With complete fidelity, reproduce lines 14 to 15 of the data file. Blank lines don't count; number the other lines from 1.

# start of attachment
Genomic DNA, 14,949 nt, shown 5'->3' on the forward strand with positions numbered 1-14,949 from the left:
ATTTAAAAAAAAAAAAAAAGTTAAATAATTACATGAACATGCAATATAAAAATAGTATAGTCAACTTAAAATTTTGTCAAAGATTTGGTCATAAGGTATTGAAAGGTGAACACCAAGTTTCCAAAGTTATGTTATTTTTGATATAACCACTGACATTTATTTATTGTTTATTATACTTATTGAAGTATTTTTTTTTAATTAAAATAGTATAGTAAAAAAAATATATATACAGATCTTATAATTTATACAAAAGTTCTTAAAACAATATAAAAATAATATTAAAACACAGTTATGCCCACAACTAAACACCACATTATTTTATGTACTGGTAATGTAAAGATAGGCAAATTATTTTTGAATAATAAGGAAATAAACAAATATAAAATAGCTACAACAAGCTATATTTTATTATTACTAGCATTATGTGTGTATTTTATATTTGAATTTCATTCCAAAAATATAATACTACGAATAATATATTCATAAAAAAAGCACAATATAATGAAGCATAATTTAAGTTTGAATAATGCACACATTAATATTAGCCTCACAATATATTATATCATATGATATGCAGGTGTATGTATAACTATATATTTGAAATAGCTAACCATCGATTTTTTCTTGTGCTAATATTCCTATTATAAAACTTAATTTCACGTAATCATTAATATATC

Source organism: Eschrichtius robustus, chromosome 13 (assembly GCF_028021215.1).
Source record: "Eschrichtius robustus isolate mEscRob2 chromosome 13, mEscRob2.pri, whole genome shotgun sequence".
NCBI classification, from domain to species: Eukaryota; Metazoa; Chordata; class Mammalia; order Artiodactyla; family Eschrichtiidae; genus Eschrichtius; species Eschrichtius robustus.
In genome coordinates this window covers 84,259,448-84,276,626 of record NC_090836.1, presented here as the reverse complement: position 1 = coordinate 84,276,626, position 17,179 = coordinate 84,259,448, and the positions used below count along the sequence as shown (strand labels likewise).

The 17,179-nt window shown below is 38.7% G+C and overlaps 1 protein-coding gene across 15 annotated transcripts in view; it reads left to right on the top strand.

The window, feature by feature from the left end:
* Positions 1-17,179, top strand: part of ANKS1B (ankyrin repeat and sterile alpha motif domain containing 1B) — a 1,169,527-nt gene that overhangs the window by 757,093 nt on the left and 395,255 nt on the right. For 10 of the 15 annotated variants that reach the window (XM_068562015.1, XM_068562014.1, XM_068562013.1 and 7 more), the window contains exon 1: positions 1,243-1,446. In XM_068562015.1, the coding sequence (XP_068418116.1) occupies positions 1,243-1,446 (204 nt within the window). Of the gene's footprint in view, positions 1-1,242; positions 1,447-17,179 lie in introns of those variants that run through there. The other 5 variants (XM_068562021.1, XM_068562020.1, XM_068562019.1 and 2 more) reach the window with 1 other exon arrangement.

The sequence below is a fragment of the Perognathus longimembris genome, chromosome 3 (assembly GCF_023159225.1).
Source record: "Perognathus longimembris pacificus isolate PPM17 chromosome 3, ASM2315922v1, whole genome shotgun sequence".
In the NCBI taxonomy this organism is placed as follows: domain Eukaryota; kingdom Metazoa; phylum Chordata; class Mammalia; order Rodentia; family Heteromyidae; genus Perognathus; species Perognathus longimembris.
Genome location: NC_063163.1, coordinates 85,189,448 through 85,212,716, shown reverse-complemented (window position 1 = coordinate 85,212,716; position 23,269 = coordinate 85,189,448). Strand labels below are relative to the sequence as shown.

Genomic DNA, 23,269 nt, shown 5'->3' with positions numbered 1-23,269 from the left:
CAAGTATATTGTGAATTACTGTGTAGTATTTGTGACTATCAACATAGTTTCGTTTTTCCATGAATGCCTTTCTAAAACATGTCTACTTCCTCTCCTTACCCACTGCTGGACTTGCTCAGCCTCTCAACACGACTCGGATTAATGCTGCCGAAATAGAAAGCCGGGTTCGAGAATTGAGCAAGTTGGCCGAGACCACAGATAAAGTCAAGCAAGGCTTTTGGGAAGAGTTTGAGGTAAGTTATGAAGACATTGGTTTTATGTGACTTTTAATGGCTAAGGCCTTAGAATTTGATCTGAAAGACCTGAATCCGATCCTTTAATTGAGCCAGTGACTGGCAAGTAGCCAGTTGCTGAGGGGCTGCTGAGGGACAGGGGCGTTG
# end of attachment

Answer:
Genomic DNA, 23,269 nt, shown 5'->3' with positions numbered 1-23,269 from the left:
CAAGTATATTGTGAATTACTGTGTAGTATTTGTGACTATCAACATAGTTTCGTTTTTCCATGAATGCCTTTCTAAAACATGTCTACTTCCTCTCCTTACCCACTGCTGGACTTGCTCAGCCTCTCAACACGACTCGGATTAATGCTGCCGAAATAGAAAGCCGGGTTCGAGAATTGAGCAAGTTGGCCGAGACCACAGATAAAGTCAAGCAAGGCTTTTGGGAAGAGTTTGAGGTAAGTTATGAAGACATTGGTTTTATGTGACTTTTAATGGCTAAGGCCTTAGAATTTGATCTGAAAGACCTGAATCCGATCCTTTAATTGAGCCAGTGACTGGCAAGTAGCCAGTTGCTGAGGGGCTGCTGAGGGACAGGGGCGTTG